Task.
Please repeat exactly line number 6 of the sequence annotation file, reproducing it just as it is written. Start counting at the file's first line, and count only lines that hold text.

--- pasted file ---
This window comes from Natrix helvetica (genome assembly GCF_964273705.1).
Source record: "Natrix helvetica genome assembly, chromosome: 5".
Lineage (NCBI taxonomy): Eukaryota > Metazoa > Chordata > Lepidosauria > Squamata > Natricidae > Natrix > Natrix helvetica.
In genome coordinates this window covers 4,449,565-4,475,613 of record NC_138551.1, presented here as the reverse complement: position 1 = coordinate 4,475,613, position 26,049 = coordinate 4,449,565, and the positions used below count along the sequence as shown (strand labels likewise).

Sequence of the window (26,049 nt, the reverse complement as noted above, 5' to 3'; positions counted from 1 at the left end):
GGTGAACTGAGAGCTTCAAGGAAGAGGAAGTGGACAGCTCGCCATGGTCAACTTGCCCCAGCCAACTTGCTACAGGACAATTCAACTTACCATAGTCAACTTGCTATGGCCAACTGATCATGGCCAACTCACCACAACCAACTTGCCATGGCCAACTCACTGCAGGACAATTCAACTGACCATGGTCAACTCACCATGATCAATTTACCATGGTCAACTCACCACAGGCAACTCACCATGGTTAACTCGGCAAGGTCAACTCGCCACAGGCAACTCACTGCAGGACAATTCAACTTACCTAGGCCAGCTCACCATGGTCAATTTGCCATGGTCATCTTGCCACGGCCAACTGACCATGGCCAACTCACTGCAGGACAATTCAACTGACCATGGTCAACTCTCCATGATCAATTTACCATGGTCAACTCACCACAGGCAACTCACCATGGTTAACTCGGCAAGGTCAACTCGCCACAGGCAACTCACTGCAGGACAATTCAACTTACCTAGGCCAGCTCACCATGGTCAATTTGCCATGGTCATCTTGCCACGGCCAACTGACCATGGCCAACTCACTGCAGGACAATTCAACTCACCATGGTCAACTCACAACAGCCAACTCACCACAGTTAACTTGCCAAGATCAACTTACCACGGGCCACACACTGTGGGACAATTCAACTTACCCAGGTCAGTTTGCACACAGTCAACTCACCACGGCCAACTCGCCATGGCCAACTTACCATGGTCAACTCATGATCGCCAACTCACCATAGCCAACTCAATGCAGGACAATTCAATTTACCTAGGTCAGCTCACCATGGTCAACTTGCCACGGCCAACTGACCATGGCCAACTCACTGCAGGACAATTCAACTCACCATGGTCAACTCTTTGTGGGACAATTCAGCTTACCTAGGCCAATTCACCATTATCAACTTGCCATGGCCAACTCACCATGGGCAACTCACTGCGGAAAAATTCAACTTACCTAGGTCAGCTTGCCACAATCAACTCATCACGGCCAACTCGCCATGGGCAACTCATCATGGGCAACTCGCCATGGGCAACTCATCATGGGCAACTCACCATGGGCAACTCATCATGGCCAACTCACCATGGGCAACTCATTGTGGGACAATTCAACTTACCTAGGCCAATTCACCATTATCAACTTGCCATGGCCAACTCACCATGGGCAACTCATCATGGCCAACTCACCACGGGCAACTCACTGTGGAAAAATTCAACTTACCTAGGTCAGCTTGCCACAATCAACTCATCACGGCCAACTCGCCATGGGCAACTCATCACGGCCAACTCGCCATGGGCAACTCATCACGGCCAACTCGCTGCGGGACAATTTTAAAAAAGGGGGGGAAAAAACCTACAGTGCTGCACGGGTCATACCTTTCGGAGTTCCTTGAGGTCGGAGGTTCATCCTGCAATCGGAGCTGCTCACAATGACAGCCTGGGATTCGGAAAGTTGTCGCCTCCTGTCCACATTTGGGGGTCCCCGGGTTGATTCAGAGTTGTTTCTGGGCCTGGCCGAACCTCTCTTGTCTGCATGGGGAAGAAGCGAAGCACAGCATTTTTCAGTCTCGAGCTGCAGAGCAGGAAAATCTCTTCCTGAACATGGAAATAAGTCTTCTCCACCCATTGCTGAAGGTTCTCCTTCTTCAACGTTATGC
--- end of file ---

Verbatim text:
GGTGAACTGAGAGCTTCAAGGAAGAGGAAGTGGACAGCTCGCCATGGTCAACTTGCCCCAGCCAACTTGCTACAGGACAATTCAACTTACCATAGTCAACTTGCTATGGCCAACTGATCATGGCCAACTCACCACAACCAACTTGCCATGGCCAACTCACTGCAGGACAATTCAACTGACCATGGTCAACTCACCATGATCAATTTACCATGGTCAACTCACCACAGGCAACTCACCATGGTTAACTCGGCAAGGTCAACTCGCCACAGGCAACTCACTGCAGGACAATTCAACTTACCTAGGCCAGCTCACCATGGTCAATTTGCCATGGTCATCTTGCCACGGCCAACTGACCATGGCCAACTCACTGCAGGACAATTCAACTGACCATGGTCAACTCTCCATGATCAATTTACCATGGTCAACTCACCACAGGCAACTCACCATGGTTAACTCGGCAAGGTCAACTCGCCACAGGCAACTCACTGCAGGACAATTCAACTTACCTAGGCCAGCTCACCATGGTCAATTTGCCATGGTCATCTTGCCACGGCCAACTGACCATGGCCAACTCACTGCAGGACAATTCAACTCACCATGGTCAACTCACAACAGCCAACTCACCACAGTTAACTTGCCAAGATCAACTTACCACGGGCCACACACTGTGGGACAATTCAACTTACCCAGGTCAGTTTGCACACAGTCAACTCACCACGGCCAACTCGCCATGGCCAACTTACCATGGTCAACTCATGATCGCCAACTCACCATAGCCAACTCAATGCAGGACAATTCAATTTACCTAGGTCAGCTCACCATGGTCAACTTGCCACGGCCAACTGACCATGGCCAACTCACTGCAGGACAATTCAACTCACCATGGTCAACTCTTTGTGGGACAATTCAGCTTACCTAGGCCAATTCACCATTATCAACTTGCCATGGCCAACTCACCATGGGCAACTCACTGCGGAAAAATTCAACTTACCTAGGTCAGCTTGCCACAATCAACTCATCACGGCCAACTCGCCATGGGCAACTCATCATGGGCAACTCGCCATGGGCAACTCATCATGGGCAACTCACCATGGGCAACTCATCATGGCCAACTCACCATGGGCAACTCATTGTGGGACAATTCAACTTACCTAGGCCAATTCACCATTATCAACTTGCCATGGCCAACTCACCATGGGCAACTCATCATGGCCAACTCACCACGGGCAACTCACTGTGGAAAAATTCAACTTACCTAGGTCAGCTTGCCACAATCAACTCATCACGGCCAACTCGCCATGGGCAACTCATCACGGCCAACTCGCCATGGGCAACTCATCACGGCCAACTCGCTGCGGGACAATTTTAAAAAAGGGGGGGAAAAAACCTACAGTGCTGCACGGGTCATACCTTTCGGAGTTCCTTGAGGTCGGAGGTTCATCCTGCAATCGGAGCTGCTCACAATGACAGCCTGGGATTCGGAAAGTTGTCGCCTCCTGTCCACATTTGGGGGTCCCCGGGTTGATTCAGAGTTGTTTCTGGGCCTGGCCGAACCTCTCTTGTCTGCATGGGGAAGAAGCGAAGCACAGCATTTTTCAGTCTCGAGCTGCAGAGCAGGAAAATCTCTTCCTGAACATGGAAATAAGTCTTCTCCACCCATTGCTGAAGGTTCTCCTTCTTCAACGTTATGC